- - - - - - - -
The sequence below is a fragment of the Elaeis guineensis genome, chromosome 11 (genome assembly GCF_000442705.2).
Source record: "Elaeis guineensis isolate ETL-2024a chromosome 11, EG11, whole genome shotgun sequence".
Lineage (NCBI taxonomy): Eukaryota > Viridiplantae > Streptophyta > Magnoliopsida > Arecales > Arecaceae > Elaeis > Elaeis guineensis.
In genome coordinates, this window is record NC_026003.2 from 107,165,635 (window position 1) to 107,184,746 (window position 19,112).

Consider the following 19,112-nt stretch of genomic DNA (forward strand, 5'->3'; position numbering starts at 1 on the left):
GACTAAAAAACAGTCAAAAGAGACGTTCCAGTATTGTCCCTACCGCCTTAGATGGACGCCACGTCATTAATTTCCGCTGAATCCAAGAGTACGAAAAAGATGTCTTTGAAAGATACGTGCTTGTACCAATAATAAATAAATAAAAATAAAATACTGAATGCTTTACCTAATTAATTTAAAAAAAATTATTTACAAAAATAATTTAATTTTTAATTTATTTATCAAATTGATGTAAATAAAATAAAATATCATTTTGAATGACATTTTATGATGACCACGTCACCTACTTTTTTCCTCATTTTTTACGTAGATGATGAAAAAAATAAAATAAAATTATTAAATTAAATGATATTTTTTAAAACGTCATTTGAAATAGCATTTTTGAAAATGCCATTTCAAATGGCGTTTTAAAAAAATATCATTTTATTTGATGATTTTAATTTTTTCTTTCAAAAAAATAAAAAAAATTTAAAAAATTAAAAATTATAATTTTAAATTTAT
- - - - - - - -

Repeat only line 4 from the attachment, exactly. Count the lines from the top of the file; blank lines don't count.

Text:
In genome coordinates, this window is record NC_026003.2 from 107,165,635 (window position 1) to 107,184,746 (window position 19,112).